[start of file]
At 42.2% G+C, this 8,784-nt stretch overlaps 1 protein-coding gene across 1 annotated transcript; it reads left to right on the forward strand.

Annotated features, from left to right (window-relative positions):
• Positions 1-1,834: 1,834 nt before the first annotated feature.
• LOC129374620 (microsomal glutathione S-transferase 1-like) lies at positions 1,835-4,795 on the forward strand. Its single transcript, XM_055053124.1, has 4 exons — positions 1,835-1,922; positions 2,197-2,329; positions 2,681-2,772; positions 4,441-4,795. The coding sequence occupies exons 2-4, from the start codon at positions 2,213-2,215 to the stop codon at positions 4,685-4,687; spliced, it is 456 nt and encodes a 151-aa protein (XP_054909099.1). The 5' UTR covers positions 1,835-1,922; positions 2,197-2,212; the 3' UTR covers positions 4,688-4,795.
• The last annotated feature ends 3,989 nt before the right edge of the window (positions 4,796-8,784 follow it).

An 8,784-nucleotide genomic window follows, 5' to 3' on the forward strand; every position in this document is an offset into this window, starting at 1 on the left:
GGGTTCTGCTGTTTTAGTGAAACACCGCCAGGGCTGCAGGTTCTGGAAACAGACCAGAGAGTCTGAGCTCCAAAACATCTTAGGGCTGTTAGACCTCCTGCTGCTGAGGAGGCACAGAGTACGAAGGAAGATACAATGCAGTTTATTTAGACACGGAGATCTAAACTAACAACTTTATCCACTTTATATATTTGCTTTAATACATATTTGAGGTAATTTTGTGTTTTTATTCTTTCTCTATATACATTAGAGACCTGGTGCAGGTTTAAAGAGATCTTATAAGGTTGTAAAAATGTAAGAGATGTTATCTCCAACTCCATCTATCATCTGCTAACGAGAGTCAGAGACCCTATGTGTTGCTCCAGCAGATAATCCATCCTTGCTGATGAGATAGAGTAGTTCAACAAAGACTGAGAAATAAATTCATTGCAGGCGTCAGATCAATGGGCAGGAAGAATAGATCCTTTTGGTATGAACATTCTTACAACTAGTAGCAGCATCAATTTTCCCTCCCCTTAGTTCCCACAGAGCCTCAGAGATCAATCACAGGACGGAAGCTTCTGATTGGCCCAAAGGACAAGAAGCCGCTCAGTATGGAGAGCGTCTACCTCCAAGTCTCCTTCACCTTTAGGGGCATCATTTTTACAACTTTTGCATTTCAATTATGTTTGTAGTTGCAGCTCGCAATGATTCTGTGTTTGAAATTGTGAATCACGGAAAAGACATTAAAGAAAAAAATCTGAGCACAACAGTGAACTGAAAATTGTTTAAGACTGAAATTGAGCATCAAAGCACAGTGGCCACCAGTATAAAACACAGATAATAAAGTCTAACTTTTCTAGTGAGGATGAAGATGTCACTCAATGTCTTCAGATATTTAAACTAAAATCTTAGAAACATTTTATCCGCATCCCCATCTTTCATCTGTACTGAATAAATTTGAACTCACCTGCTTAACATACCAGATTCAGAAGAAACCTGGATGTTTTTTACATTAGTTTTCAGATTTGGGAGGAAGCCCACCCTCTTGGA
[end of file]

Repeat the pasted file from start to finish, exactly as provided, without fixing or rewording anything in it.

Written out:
At 42.2% G+C, this 8,784-nt stretch overlaps 1 protein-coding gene across 1 annotated transcript; it reads left to right on the forward strand.

Annotated features, from left to right (window-relative positions):
• Positions 1-1,834: 1,834 nt before the first annotated feature.
• LOC129374620 (microsomal glutathione S-transferase 1-like) lies at positions 1,835-4,795 on the forward strand. Its single transcript, XM_055053124.1, has 4 exons — positions 1,835-1,922; positions 2,197-2,329; positions 2,681-2,772; positions 4,441-4,795. The coding sequence occupies exons 2-4, from the start codon at positions 2,213-2,215 to the stop codon at positions 4,685-4,687; spliced, it is 456 nt and encodes a 151-aa protein (XP_054909099.1). The 5' UTR covers positions 1,835-1,922; positions 2,197-2,212; the 3' UTR covers positions 4,688-4,795.
• The last annotated feature ends 3,989 nt before the right edge of the window (positions 4,796-8,784 follow it).

An 8,784-nucleotide genomic window follows, 5' to 3' on the forward strand; every position in this document is an offset into this window, starting at 1 on the left:
GGGTTCTGCTGTTTTAGTGAAACACCGCCAGGGCTGCAGGTTCTGGAAACAGACCAGAGAGTCTGAGCTCCAAAACATCTTAGGGCTGTTAGACCTCCTGCTGCTGAGGAGGCACAGAGTACGAAGGAAGATACAATGCAGTTTATTTAGACACGGAGATCTAAACTAACAACTTTATCCACTTTATATATTTGCTTTAATACATATTTGAGGTAATTTTGTGTTTTTATTCTTTCTCTATATACATTAGAGACCTGGTGCAGGTTTAAAGAGATCTTATAAGGTTGTAAAAATGTAAGAGATGTTATCTCCAACTCCATCTATCATCTGCTAACGAGAGTCAGAGACCCTATGTGTTGCTCCAGCAGATAATCCATCCTTGCTGATGAGATAGAGTAGTTCAACAAAGACTGAGAAATAAATTCATTGCAGGCGTCAGATCAATGGGCAGGAAGAATAGATCCTTTTGGTATGAACATTCTTACAACTAGTAGCAGCATCAATTTTCCCTCCCCTTAGTTCCCACAGAGCCTCAGAGATCAATCACAGGACGGAAGCTTCTGATTGGCCCAAAGGACAAGAAGCCGCTCAGTATGGAGAGCGTCTACCTCCAAGTCTCCTTCACCTTTAGGGGCATCATTTTTACAACTTTTGCATTTCAATTATGTTTGTAGTTGCAGCTCGCAATGATTCTGTGTTTGAAATTGTGAATCACGGAAAAGACATTAAAGAAAAAAATCTGAGCACAACAGTGAACTGAAAATTGTTTAAGACTGAAATTGAGCATCAAAGCACAGTGGCCACCAGTATAAAACACAGATAATAAAGTCTAACTTTTCTAGTGAGGATGAAGATGTCACTCAATGTCTTCAGATATTTAAACTAAAATCTTAGAAACATTTTATCCGCATCCCCATCTTTCATCTGTACTGAATAAATTTGAACTCACCTGCTTAACATACCAGATTCAGAAGAAACCTGGATGTTTTTTACATTAGTTTTCAGATTTGGGAGGAAGCCCACCCTCTTGGA